“Fascinating and painstakingly researched. Shortlisted is a wake-up call about the persistence of gender inequality.”
One of many laudable reviews, this is how the Texas Bar Journal described California Western Professor Hannah Brenner Johnson’s new book, Shortlisted: Women in the Shadows of the Supreme Court, recently published in hardcover by New York University Press.
Co-authored by University of Houston Law Center Professor Renee Knake Jefferson, the book tells the inspiring and previously untold history of the women considered—but not selected—for the United States Supreme Court.
“This book was 10 years in the making,” reveals Brenner Johnson.
Back in 2010, Brenner Johnson and Jefferson were new law school professors and colleagues at the time President Obama was faced with two vacancies on the U.S. Supreme Court. He ultimately named two women—Elena Kagan and Sonia Sotomayor.
The media attention surrounding the nominations of Kagan and Sotomayor intrigued Brenner Johnson.
“I can recall reading major newspaper articles about their nominations,” says Brenner Johnson. “These were two women who were highly qualified for the Supreme Court. They came to be nominated from very distinguished careers, and yet the media focused on things that were perhaps not, from my vantage point, so relevant as to whether they would make a great Justice on the Supreme Court.”
Brenner Johnson recalls that the media focused on things like both women’s single status, their appearance, and their sexuality. Newspapers reported on questions like who would accompany them to “fancy” dinners at the White House if they did not have a husband or a significant other.
Brenner Johnson and Jefferson began exchanging emails, expressing their incredible discontent at the way the media was focusing its attention on things that had no bearing on whether or not these women would be qualified to serve the nation’s highest court.
“Through those email conversations we said, we’re law professors, we’re academics, we’re researchers, so rather than just complain about these representations in the media, why don’t we study the problem? And so we did,” recalls Brenner Johnson.
They set about the business of exploring, empirically, how the media portrays nominees to the U.S. Supreme Court, and they did so going back to the early 1970s.
They pulled 4,000 articles that had been published in the Washington Post and the New York Times about nominees to the Supreme Court. Then they put together and trained a team of research assistants—law students at that time—who had the task of reading all 4,000 articles and coding them for a series of variables.
“We wanted to know everything from who was writing the article, to whether the author referenced the marital status or appearance of the nominee mentioned in the article,” says Brenner Johnson.
“We thought that if we could get a sense of how the media portrays nominees to the Court in this unique, unusual public context, we might understand how women in the legal profession are faring on the ground.”
Embedded in all of those articles that they read and coded was one that stood out. It was an article appearing in the New York Times in the early 1970s, and it was written about a judge from California named Mildred Lillie.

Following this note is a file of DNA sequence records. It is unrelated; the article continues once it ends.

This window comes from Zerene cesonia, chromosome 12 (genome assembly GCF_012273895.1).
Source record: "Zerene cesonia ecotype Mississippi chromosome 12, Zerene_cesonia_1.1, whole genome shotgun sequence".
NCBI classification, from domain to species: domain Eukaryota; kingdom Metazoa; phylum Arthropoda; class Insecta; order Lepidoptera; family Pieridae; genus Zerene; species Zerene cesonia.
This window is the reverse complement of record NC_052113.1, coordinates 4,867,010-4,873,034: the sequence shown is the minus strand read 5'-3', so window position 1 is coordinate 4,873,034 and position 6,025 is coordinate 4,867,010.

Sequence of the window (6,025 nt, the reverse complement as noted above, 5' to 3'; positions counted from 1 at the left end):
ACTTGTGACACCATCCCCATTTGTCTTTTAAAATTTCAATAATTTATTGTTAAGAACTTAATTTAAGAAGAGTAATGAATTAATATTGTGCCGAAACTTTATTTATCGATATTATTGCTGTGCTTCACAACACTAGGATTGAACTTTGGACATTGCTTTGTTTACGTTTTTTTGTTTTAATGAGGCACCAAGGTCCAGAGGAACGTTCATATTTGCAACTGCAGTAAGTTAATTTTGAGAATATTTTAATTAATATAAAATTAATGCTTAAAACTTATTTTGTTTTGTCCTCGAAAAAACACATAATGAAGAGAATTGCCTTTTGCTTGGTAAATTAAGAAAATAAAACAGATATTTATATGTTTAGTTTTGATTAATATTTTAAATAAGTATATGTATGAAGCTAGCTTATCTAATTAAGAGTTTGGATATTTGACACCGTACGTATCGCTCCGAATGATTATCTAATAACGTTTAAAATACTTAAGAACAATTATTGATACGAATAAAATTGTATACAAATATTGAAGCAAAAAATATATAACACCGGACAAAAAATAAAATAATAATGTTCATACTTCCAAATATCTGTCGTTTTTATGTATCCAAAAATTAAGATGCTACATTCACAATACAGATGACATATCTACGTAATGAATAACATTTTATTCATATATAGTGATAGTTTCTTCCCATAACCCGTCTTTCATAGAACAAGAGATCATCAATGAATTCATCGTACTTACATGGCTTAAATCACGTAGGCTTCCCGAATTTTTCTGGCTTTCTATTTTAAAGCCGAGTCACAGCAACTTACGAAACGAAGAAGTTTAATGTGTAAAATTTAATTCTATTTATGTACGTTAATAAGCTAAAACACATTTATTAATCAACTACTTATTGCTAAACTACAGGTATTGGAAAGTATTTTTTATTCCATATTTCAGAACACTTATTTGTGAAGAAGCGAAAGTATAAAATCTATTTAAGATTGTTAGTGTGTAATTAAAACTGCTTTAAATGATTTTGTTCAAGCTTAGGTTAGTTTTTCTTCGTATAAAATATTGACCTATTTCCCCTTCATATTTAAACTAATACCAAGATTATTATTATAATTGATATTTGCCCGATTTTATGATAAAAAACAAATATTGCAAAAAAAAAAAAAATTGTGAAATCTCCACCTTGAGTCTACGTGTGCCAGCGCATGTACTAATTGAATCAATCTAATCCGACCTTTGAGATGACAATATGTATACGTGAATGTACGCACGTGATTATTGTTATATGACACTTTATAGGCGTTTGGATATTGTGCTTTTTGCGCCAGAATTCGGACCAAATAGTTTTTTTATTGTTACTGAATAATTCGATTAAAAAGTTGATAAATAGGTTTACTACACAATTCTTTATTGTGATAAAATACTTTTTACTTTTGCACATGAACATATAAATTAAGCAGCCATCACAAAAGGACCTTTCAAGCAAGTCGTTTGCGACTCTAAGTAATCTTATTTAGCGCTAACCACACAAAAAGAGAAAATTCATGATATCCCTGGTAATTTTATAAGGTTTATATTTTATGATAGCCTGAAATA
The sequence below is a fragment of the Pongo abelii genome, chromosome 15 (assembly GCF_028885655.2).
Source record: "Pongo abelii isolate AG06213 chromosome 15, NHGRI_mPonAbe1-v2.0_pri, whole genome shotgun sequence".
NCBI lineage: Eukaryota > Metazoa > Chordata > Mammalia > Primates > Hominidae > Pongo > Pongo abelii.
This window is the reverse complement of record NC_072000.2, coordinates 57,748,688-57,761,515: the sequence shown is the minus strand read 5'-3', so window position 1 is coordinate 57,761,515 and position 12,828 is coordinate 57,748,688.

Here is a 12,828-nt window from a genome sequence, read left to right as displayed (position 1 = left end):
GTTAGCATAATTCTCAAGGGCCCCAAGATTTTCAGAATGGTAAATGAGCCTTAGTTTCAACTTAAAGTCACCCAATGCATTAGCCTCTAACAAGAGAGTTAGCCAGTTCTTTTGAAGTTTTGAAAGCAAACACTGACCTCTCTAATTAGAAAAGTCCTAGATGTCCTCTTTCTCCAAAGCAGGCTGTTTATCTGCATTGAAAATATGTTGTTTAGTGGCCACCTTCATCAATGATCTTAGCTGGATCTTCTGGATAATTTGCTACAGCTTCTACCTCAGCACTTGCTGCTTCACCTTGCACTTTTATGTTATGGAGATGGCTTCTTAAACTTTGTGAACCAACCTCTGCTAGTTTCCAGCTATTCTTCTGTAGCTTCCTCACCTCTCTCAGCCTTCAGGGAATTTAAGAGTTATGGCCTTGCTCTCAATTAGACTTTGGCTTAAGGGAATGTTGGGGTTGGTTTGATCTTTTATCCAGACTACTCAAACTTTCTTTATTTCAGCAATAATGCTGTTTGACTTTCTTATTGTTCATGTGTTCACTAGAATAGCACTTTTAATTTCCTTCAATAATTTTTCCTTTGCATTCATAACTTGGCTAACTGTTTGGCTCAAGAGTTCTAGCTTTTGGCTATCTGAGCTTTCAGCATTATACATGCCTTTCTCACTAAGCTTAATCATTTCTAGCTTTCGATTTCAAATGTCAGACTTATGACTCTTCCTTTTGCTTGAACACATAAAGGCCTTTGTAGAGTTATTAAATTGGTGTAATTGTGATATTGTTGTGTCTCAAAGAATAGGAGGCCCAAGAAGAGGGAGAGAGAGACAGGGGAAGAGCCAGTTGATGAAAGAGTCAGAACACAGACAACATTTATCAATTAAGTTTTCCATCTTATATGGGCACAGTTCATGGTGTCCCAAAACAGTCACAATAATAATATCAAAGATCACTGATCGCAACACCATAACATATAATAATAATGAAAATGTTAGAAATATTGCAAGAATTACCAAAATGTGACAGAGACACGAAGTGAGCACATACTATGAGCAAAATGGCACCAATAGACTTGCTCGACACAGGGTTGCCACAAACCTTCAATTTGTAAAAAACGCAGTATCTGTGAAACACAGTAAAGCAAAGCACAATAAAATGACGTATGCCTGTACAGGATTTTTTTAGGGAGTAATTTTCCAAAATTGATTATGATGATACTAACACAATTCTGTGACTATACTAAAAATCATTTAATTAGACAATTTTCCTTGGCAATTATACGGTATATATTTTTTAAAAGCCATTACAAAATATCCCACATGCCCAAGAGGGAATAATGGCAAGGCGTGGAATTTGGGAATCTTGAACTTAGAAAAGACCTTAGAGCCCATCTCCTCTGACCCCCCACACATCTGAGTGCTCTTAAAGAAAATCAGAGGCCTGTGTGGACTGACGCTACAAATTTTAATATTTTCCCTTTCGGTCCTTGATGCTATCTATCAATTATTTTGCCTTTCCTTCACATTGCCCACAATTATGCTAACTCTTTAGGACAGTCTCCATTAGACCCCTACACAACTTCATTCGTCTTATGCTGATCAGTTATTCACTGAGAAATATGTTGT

They learned from this article that California Superior Court Justice Mildred Lillie had been shortlisted to the U.S. Supreme Court by President Nixon. Brenner Johnson and Jefferson were surprised and shocked on several fronts.
First, they had never heard of Lillie. And second, they were unaware of any other women who had been shortlisted before Justice Sandra Day O’Connor was appointed to the Court in 1981.
They were also shocked that the article about Lillie commented on what she looked like in a bathing suit and that it was fortunate she had no children, for how could a woman possibly balance being a mother and a Justice on the Supreme Court?
“These notions sparked outrage between us,” says Brenner Johnson. “But the thing that was so significant about that article was that it opened up our inquiry that led us to ultimately identify nine women who had been shortlisted but never selected to the U.S. Supreme Court. That story informs how the book began.”
Fascinating as the history and collective stories of these nine remarkable women may be, there are a lot of things that readers can take away from the book even if they are not lawyers, says Brenner Johnson.
“This concept of shortlisting is not one that is limited to just the legal profession,” she says. “That the book focuses on women who were shortlisted for the U.S. Supreme Court does not make it irrelevant as a read for women across all professions. It is also especially relevant for those who are in positions of power who make the selection, to understand the dynamics that take place.”
There has been a lot of attention paid to issues of inequality and bias and discrimination, and yet these problems persist. It’s one thing to make a promise and a commitment to diversify one’s office or one’s workforce, and it’s another undertaking altogether to actually deliver on that promise, says Brenner Johnson.
“It is our hope that Shortlisted is a contribution to the literature, to the lives of lawyers and law students, and to the lives of people generally as a tool to help chip away at this very pervasive inequality that has persisted in the legal profession and beyond for far too long.”
MAY 21 - VIRTUAL MEET THE AUTHOR AND Q&A
12:45 p.m.–1:45 p.m.
Meet Professor Brenner Johnson and get more insight into Shortlisted: Women in the Shadows of the Supreme Court. Register to attend here.
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